Providing Loving Homes for Gentle Giants
By SUE SIENS
The first time you stand face-to-face with a Great Dane, it might be a little intimidating. In a few short minutes though, you will quickly realize not only are these spectacular dogs large in body size, but they also have big, loving hearts. Much like the famed cartoon characters, Scooby-Doo and Marmaduke, Great Danes do not know they are dogs. They think they are people and want to be treated as such.
Great Danes are wonderful family pets and generally get along well with children and other animals. While very gentle, they are also very protective and fiercely loyal to their owners. Their loving nature is the reason for the passion behind the women-run non-profit organization, “Dames for Danes”, that provides loving care for these gentle giants.
Dames for Danes is an all-volunteer, 501(c)(3) organization that is dedicated to rescue and saving the lives of homeless, abused and neglected Great Danes in Virginia, Kentucky, Tennessee and Georgia (and other areas as resources allow.) The organization, established in 2008, evolved from a large breed rescue group named ‘Great Creatures’ based in Oak Ridge, Tennessee.
Karen Dypolt and Amy Mumpower of East Tennessee founded Dames for Danes, soonfollowed by local resident Caroline York. All three women are 5’3” tall or shorter, so as Caroline describes them, “We are short women with big dogs,” she explained. Caroline represents the organization for Middle Tennessee and west to Memphis. She first learned to love “Danes” from her father, who has cared for them for 25 years. Not to exclude males, the organization also has male foster parents and volunteers.
“The reason we do this is because Great Danes are such extraordinary dogs. Because of their size and health issues related to the breed, many owners don’t realize when that adorable puppy grows up, they have specific needs. There is a great deal of responsibility to care for them,” said York. “Then sadly they end up neglected or abandoned at shelters or veterinarian offices,” she continued.
York, an employee at Village Veterinary Hospital in Mt. Juliet, explains how her employer Dr. Jason Benner is a major supporter of their organization and is a “Great Dane Specialist”, who has made many of their success stories possible.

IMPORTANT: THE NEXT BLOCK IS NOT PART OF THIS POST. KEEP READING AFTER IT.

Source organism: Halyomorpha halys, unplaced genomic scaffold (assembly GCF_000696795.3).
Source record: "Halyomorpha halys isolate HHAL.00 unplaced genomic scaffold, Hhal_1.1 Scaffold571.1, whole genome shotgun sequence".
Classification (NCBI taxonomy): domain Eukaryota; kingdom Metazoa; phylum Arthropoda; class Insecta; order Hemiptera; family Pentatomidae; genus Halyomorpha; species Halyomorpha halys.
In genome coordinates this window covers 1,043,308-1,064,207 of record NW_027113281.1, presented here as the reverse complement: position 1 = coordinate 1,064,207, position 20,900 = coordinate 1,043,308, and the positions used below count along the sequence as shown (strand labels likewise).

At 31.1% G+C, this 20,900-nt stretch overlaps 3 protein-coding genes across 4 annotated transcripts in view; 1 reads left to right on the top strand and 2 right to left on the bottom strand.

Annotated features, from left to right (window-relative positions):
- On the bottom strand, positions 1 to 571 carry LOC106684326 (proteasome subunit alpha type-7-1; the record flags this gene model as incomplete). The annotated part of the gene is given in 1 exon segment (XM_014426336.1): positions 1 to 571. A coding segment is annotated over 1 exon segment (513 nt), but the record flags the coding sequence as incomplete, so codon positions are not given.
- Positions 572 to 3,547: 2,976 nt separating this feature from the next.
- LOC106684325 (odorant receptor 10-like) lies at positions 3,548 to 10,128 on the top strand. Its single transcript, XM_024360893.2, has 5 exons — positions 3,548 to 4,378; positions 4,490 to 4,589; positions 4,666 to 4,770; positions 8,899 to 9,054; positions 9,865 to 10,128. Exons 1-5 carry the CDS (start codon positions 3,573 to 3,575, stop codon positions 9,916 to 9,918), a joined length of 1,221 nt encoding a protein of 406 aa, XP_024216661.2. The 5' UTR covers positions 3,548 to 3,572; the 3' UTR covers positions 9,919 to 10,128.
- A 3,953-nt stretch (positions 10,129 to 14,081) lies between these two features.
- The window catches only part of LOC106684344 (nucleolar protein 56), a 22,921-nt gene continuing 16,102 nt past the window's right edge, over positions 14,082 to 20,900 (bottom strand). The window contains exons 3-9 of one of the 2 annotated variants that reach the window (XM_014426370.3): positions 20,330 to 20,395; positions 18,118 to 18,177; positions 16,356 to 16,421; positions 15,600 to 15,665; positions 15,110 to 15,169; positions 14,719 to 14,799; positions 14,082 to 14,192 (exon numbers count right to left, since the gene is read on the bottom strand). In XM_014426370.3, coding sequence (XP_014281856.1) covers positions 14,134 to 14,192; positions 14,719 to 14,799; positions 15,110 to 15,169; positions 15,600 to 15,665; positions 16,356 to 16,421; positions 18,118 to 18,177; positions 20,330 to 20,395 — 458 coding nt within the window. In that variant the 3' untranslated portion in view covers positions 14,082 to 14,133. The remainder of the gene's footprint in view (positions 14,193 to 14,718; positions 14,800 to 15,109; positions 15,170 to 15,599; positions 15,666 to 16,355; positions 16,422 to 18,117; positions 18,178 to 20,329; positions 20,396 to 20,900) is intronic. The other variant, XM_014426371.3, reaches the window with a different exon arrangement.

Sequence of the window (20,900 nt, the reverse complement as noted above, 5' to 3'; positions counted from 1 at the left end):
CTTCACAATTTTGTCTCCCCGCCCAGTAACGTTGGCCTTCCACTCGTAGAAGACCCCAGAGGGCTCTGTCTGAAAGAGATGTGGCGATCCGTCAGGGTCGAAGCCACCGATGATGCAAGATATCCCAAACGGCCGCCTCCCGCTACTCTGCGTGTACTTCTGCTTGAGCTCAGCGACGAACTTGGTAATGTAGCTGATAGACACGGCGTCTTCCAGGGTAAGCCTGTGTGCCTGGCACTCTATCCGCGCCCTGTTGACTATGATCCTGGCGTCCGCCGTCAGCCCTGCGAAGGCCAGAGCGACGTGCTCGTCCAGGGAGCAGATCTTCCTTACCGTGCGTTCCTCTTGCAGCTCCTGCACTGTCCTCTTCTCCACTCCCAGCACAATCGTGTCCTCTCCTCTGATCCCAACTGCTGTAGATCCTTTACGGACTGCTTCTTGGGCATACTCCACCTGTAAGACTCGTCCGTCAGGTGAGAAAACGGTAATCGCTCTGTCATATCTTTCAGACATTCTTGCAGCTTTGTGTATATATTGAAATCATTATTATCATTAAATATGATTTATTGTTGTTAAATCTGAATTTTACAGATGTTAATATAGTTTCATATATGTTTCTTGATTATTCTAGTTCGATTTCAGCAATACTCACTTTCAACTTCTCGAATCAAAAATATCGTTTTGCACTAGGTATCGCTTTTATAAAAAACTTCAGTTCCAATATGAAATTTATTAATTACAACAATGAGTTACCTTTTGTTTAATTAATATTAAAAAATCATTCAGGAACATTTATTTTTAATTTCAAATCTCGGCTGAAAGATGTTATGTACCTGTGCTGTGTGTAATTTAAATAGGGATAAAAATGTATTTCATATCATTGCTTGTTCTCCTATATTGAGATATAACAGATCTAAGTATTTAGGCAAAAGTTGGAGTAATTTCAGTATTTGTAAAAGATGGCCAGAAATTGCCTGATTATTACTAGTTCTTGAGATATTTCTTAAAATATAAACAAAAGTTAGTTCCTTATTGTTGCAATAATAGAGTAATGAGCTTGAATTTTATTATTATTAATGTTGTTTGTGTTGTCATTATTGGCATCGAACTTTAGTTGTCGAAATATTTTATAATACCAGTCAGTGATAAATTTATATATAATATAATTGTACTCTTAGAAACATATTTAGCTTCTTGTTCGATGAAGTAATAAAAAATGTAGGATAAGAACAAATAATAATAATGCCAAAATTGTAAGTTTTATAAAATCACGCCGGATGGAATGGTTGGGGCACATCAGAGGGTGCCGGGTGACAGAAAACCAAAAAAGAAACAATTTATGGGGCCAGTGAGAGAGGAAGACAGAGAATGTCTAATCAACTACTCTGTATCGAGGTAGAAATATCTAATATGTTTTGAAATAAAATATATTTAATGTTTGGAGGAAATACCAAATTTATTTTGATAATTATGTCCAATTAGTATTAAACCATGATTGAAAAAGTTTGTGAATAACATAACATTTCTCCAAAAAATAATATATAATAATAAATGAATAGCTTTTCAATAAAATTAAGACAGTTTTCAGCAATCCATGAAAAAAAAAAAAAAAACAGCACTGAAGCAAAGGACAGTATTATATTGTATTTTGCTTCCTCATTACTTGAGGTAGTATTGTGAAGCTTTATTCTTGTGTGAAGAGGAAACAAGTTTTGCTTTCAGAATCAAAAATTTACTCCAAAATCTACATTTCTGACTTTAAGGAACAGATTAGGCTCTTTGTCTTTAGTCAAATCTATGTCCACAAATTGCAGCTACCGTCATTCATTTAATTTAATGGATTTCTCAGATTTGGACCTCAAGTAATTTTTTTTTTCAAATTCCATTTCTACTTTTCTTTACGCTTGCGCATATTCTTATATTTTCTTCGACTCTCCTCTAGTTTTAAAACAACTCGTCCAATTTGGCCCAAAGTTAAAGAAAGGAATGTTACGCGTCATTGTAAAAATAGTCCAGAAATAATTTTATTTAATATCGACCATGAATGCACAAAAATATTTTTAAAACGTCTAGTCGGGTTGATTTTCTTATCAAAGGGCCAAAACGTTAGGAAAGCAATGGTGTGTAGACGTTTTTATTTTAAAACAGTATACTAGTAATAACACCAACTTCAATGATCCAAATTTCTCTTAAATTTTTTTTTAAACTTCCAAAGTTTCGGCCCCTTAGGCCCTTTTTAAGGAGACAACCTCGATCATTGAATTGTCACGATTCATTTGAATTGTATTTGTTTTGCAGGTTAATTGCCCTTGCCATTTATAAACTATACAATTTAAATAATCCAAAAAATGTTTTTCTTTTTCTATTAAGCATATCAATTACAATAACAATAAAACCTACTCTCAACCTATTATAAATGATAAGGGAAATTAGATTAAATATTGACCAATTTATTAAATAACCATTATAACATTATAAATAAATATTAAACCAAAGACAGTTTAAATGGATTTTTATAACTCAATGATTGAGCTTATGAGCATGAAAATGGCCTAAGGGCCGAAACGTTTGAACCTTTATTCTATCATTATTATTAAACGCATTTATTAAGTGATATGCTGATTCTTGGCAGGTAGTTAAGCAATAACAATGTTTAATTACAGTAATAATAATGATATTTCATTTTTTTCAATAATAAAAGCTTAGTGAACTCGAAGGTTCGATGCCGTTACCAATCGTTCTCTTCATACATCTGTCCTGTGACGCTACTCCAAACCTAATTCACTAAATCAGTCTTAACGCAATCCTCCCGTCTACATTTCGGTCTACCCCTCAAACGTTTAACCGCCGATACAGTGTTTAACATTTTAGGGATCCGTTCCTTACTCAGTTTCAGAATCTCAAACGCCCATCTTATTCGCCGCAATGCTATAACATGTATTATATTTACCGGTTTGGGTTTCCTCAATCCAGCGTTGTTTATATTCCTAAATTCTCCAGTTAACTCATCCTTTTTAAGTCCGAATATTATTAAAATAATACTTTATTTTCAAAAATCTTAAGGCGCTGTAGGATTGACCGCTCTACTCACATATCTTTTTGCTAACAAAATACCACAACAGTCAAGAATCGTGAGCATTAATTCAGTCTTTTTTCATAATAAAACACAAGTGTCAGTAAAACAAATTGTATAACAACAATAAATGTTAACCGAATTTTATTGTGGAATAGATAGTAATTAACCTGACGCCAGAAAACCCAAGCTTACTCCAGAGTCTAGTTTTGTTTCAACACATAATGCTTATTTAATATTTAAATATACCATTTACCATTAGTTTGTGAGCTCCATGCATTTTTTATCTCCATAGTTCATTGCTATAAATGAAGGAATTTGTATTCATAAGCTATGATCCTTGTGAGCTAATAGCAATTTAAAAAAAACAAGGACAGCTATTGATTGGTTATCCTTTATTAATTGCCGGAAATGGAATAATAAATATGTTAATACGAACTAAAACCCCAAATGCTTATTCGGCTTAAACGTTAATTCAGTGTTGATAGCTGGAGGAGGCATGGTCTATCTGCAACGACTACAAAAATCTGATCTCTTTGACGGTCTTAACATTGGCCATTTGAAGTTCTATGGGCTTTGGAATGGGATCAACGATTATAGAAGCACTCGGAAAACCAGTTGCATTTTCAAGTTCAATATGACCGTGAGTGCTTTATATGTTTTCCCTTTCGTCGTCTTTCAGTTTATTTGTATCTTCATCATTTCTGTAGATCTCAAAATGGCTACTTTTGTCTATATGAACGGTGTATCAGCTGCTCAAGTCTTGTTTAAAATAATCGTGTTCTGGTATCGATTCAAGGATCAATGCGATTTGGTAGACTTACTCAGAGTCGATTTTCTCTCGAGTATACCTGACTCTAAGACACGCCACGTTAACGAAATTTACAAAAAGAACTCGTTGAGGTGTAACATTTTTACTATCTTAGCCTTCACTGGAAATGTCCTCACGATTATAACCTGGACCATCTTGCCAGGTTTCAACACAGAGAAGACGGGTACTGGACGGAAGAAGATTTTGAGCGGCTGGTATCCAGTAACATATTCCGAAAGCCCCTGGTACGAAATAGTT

Dames for Danes provides rescue, foster care, veterinary care and sterilization for Great Danes in area animal shelters that might otherwise be euthanized, and rescue from abuse or families who simply want to surrender their dog because they can longer care for them. Adoption into loving and qualified homes is the ultimate goal. Prospective owners are properly screened and counseled by their adoption coordinators and foster parents. The organization also provides education to the public about the importance of humane treatment, animal welfare and spaying and neutering.
Last year, they provided placement for 190 Great Danes in Tennessee, Kentucky and Georgia. They gladly accept (tax-deductible) donations for medical expenses, food, transport and volunteers for fostering.
Think you want a Great Dane? Keep this in mind. Adult Danes eat 6-10 cups of food per day, depending on whether they are male or female. They are very social and like to stay in the house and must be with people. Danes should never be chained, tied up or caged, and they do need some outdoor space to get exercise.
However, they cannot handle being left out in extreme heat or cold and should not be left outside all the time. Much like your children, they also “counter surf”, that is, they are tall enough to help themselves to any treat that might be left on your kitchen counter. But, they are also one of the most loving, happy companions available.
If you are considering fostering or adopting a Great Dane, Dames for Danes will gladly help you. Contact Caroline York by email at Cmyork217@aol.com, telephone (615) 722-7944, or visit their website at www.DamesforDanes.com